After forty years of playing with the likes of Don Cherry, Archie Shepp, Donald Byrd, and Ed Blackwell, Cameron Brown finally steps out for his debut as a leader. Recorded live, the band includes Leon Parker on drums and Dave Ballou on trumpet and flugelhorn, plus a couple of cameos by tenor titan Dewey Redman and a moving van full of vocalese, courtesy Sheila Jordan.
Like Brown, Jordan crossed paths wiith Cherry on record several times, so their pairing on Cherry’s “Art Deco” smacks of affection. Starting out as a slow strolling duet, Brown and Jordan flirting, Parker discreetly tapping cymbal, Ballou answers Jordan’s coy delivery, then takes over. His muted solo flows through Brown’s pulsing bass. With Parker and Ballou out, he bounces around the melody, demonstrating the harmonic sense that keeps him employed. Jordan returns to improvise lyrics before wordlessly improvising melody with Brown following suit.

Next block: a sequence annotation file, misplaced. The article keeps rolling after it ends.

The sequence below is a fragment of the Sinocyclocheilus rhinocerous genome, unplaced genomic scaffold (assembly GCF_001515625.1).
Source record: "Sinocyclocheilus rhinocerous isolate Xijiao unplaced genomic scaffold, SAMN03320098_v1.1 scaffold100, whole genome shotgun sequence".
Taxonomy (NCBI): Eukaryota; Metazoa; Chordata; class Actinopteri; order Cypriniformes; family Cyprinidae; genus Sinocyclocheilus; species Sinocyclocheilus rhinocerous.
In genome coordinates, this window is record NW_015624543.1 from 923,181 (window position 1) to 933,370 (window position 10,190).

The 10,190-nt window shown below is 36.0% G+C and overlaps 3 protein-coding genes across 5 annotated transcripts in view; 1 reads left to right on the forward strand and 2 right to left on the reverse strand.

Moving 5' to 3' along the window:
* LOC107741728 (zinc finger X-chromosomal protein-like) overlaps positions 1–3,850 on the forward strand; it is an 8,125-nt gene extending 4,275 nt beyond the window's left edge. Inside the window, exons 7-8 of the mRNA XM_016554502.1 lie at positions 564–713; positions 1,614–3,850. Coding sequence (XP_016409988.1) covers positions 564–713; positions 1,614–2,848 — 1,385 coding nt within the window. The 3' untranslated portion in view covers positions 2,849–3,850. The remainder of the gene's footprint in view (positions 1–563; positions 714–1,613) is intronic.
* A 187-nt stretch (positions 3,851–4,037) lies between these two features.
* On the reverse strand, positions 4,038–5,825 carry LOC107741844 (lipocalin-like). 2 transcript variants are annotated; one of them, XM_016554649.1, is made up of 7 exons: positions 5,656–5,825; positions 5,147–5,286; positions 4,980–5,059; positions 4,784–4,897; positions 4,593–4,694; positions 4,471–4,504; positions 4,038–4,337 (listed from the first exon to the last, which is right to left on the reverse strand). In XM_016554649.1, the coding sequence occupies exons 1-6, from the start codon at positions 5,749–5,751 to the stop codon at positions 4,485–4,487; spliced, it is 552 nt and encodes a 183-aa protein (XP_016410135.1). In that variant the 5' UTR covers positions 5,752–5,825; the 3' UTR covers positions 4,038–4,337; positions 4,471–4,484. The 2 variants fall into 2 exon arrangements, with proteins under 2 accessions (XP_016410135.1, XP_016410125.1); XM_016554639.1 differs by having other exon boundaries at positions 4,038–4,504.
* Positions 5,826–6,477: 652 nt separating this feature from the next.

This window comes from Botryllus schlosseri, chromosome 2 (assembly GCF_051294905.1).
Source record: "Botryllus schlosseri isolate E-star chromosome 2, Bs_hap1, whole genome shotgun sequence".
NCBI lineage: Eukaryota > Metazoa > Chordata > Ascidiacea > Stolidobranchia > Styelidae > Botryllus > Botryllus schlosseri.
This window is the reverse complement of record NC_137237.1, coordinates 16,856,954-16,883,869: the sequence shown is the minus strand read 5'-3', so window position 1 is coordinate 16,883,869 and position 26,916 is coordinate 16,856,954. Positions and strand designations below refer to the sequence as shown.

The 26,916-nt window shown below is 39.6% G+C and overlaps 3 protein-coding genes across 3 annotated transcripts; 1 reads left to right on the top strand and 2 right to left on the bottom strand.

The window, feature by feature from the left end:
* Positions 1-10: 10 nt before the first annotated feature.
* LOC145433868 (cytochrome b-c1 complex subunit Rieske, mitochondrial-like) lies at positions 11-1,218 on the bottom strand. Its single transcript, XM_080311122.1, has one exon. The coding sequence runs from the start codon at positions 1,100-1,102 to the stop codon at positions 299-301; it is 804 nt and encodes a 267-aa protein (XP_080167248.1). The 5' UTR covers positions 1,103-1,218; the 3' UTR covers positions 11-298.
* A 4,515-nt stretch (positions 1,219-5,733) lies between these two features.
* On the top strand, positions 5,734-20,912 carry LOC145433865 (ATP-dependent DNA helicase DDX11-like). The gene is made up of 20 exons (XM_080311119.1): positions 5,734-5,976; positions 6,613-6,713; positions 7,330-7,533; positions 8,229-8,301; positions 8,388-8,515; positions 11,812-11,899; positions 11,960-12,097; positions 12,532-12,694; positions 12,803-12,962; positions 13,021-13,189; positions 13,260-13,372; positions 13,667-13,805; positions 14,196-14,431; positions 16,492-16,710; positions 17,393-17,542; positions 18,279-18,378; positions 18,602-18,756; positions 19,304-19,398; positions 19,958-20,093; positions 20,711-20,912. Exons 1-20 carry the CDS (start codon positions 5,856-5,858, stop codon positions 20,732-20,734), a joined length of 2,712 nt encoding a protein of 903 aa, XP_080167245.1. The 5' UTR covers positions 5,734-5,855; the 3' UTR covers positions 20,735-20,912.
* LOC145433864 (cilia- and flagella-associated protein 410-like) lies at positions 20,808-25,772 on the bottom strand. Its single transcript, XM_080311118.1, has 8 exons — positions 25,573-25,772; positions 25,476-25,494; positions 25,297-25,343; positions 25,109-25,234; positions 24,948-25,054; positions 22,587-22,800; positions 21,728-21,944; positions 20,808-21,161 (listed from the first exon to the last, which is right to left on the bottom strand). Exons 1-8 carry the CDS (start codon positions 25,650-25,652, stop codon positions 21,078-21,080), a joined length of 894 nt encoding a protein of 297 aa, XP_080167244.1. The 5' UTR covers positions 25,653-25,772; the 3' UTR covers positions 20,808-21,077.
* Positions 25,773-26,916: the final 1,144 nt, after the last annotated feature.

The standard “For All We Know” opens with a sweet, slow intro by Redman and Ballou, and Jordan goes from girlish to world-weary. In another intimate duet with Brown, Parker whispers with brushes. Redman takes over from Jordan and sounds even sadder. Like Pharoah Sanders, Dewey Redman may be better known for his out playing, but he can trouble your heart with a ballad. Ballou makes his case on flugelhorn, then Redman and Jordan walk out consoling each other. Brown, Ballou, and Jordan play unison to put jump into Brown’s spirited “Rylie’s Bounce.” The composer goes first and dazzles with ideas and big hands. Jordan sings a brief intro, then launches a strenuous run. Ballou takes his time with the rhythm section keeping the pressure on him.
Jordan turns medicine woman for the intro to Cherry’s “Remembrance,” from Complete Communion. After doubling with Ballou, Jordan effectively works her earthy middle range wordlessly. Redman returns for “Medley:What Reason Could I Give/For Dad and Dannie.” The veteran tenor player cradles the somber tune with the rhythm section laying low. Ballou keeps it sweet on flugelhorn. Don Pullen’s highly changeable “Double Arc Jake” proves no problem for Brown’s probing lines. Ballou flies around him with Parker slapping the tom. Jordan repeats the title until it becomes texture. Parker takes the spotlight, before Ballou and Jordan double the tricky theme.
Brown’s maiden voyage certainly raises the hope of many return trips.
Sheila Jordan - Vocals; Dewey Redman - Tenor Sax; Cameron Brown - Bass; Leon Parker - Drums; Dave Ballou - Trumpet, Flugelhorn.